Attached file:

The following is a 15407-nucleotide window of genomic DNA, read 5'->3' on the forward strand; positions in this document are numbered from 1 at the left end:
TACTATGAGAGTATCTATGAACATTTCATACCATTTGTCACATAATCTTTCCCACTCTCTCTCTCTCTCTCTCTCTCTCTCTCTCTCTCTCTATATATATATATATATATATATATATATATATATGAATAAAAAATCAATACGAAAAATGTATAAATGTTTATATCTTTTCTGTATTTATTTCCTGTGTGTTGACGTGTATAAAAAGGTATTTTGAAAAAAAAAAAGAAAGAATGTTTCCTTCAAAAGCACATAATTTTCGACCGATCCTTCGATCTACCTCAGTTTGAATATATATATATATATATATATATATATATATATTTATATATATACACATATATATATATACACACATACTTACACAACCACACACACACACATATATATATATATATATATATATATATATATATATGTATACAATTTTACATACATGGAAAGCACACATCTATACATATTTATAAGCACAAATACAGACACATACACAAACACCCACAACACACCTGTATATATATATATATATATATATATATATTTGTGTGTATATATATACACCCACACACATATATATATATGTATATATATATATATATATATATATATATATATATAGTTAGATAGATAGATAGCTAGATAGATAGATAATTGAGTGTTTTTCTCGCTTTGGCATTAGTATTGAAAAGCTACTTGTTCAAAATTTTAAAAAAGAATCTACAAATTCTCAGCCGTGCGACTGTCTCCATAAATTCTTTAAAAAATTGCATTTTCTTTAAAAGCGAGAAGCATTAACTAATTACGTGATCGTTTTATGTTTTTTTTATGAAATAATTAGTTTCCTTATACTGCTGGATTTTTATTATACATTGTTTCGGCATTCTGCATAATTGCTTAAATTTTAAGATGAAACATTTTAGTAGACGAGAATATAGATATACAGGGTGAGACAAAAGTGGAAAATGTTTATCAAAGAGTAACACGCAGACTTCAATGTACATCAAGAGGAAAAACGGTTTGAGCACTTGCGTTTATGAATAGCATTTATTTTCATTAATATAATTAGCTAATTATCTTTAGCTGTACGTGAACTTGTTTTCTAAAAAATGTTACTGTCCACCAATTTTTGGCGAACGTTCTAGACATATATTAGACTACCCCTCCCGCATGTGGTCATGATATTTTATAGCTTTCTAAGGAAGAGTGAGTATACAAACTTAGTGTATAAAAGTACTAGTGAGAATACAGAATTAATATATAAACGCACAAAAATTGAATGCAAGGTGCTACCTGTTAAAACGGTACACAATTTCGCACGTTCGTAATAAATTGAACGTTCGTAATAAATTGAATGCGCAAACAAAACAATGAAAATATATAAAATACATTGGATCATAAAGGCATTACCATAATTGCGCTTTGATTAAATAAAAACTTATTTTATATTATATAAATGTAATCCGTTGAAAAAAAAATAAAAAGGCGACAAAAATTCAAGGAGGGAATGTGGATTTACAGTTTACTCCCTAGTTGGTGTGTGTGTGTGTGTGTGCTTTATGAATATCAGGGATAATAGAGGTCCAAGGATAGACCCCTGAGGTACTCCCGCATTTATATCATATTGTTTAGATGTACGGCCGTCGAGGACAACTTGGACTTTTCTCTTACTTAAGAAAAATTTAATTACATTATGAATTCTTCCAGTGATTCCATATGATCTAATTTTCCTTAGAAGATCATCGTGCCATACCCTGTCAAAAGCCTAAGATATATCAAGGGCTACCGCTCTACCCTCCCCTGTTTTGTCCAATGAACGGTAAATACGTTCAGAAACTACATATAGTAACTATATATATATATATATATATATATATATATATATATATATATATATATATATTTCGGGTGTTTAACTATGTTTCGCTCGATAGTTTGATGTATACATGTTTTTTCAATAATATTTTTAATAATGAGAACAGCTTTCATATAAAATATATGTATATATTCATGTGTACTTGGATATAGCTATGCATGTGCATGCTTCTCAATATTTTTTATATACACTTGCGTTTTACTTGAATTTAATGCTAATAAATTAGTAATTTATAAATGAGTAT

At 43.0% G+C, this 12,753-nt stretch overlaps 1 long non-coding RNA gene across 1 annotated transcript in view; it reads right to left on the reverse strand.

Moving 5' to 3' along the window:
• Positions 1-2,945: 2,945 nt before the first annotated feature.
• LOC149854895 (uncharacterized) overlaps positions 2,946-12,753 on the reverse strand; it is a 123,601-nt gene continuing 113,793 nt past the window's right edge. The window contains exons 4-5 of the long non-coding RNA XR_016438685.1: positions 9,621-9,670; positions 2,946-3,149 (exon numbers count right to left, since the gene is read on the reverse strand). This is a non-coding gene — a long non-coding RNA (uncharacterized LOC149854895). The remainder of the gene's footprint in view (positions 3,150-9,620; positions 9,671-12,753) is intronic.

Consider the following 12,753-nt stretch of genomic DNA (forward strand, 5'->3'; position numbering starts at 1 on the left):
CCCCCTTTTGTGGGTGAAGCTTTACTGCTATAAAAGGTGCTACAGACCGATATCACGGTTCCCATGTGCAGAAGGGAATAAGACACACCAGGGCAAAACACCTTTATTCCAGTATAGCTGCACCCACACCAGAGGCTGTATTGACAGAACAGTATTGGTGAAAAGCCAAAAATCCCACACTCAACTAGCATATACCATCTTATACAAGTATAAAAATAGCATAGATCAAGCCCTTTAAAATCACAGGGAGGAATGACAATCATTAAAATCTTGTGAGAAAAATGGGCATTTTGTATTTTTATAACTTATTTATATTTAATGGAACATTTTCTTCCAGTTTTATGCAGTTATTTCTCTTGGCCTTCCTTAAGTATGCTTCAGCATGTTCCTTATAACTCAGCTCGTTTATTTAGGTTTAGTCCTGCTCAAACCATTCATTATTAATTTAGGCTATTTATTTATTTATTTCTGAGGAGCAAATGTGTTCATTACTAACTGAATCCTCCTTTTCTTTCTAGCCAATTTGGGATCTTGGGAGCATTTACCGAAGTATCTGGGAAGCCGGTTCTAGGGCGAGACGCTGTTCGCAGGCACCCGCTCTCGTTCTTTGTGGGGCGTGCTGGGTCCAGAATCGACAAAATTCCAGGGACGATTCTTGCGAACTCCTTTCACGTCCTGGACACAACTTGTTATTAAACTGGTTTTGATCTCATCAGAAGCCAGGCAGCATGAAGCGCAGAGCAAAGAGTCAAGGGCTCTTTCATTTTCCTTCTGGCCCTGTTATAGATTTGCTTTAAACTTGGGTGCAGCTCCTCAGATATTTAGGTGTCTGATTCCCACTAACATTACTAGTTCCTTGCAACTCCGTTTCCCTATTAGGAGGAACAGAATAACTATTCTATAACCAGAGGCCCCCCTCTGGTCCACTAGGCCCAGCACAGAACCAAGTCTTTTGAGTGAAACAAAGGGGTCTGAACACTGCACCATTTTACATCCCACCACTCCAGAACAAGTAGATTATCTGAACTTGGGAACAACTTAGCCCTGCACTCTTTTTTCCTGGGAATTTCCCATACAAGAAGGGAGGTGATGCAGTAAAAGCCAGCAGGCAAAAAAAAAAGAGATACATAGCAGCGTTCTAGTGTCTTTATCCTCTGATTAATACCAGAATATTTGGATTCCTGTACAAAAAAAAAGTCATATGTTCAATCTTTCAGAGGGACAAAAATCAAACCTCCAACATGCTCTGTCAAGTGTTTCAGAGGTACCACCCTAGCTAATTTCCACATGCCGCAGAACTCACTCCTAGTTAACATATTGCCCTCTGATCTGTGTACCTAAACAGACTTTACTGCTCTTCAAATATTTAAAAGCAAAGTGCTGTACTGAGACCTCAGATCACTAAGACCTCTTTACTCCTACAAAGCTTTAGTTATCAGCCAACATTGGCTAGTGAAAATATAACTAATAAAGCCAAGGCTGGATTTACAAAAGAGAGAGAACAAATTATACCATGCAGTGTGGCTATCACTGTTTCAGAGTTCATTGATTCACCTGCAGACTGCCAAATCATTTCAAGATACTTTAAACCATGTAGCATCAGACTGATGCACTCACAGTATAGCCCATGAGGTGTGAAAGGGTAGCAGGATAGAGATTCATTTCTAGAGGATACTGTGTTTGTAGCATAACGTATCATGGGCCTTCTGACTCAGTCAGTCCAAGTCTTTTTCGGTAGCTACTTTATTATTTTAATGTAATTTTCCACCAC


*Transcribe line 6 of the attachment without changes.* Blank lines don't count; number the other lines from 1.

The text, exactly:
• LOC149854895 (uncharacterized) overlaps positions 2,946-12,753 on the reverse strand; it is a 123,601-nt gene continuing 113,793 nt past the window's right edge. The window contains exons 4-5 of the long non-coding RNA XR_016438685.1: positions 9,621-9,670; positions 2,946-3,149 (exon numbers count right to left, since the gene is read on the reverse strand). This is a non-coding gene — a long non-coding RNA (uncharacterized LOC149854895). The remainder of the gene's footprint in view (positions 3,150-9,620; positions 9,671-12,753) is intronic.